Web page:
Since that modest beginning, Harvard has grown from a training school for ministers to a global institution that promotes public service; from a school that forbade music outside of chapel services to a University where the arts are integral to scholarship; from an institution where learning “letters” followed strict classical models to one where a rainbow of humanities options reflect a diverse world; and from a place that focused on Latin and Greek to one that embraces science, technology, and innovation.

All this is what Harvard celebrates as it prepares to mark its 375th anniversary.

“With this anniversary celebration, we hope to both glance back and leap forward,” said Harvard President Drew Faust of the festivities, which will span 10 months starting in the fall. “We plan to honor Harvard’s rich history and cherished traditions, the great minds that have taught here, and the great minds those teachers have inspired. And we will also focus our energy and attention on the questions that will define our present and our future.”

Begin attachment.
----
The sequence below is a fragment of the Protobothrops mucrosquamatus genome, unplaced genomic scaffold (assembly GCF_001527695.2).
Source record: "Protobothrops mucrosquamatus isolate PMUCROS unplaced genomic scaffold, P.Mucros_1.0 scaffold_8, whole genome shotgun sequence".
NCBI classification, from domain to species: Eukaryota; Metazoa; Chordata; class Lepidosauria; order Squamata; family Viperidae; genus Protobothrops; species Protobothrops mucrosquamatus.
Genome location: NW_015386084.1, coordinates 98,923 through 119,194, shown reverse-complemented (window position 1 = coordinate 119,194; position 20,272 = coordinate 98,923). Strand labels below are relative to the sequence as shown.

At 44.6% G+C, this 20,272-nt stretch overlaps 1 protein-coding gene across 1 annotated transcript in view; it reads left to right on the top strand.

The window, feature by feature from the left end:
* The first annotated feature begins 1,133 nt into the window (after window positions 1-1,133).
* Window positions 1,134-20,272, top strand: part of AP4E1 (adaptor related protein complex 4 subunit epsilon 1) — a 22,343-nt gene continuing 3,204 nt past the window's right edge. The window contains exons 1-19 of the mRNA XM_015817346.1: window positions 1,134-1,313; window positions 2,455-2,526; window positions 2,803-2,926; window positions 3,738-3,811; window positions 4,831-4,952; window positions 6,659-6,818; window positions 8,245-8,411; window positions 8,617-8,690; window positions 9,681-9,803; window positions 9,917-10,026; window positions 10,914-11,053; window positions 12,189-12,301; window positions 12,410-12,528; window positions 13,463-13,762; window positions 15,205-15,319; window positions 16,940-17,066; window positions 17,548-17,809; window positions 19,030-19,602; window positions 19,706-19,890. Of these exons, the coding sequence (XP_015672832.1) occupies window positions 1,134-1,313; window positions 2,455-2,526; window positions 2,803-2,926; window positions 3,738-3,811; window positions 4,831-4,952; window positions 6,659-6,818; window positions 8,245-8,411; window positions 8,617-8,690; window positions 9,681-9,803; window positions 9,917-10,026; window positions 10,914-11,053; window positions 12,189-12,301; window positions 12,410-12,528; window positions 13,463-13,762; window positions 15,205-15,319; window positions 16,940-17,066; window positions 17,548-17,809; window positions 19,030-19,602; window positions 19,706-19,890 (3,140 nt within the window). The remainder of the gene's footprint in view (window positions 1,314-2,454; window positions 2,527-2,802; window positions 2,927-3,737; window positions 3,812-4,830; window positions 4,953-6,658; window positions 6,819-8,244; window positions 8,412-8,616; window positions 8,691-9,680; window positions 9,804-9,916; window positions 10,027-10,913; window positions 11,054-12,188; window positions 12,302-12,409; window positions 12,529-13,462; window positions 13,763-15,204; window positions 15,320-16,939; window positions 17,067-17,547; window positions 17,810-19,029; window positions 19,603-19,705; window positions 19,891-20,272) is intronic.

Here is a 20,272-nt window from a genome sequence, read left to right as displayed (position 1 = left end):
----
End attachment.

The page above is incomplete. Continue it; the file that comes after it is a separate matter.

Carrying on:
Here are some key areas that Harvard has helped to shape in recent decades, and that in turn have helped to shape Harvard.

The rise of the sciences
Present and future depend on the past, and so it was with Harvard and the sciences. But first came centuries of reluctance, as the young College clung to a classical model of education.

French journalist J.P. Brissot de Warville visited Harvard in 1788. He marveled at the College’s great library but also said that the “sciences are not carried to any high degree,” in keeping with a young nation that he found more interested in commerce than in Newton-like inquiry.

In 1847, Harvard opened the Lawrence Scientific School, the progenitor of today’s top-flight engineering and physical sciences departments. (In the Physics Department alone, there are now 10 winners of the Nobel Prize.) The new School helped to provide the scholarly grist to power the rising nation’s manufacturing, mining, and agriculture.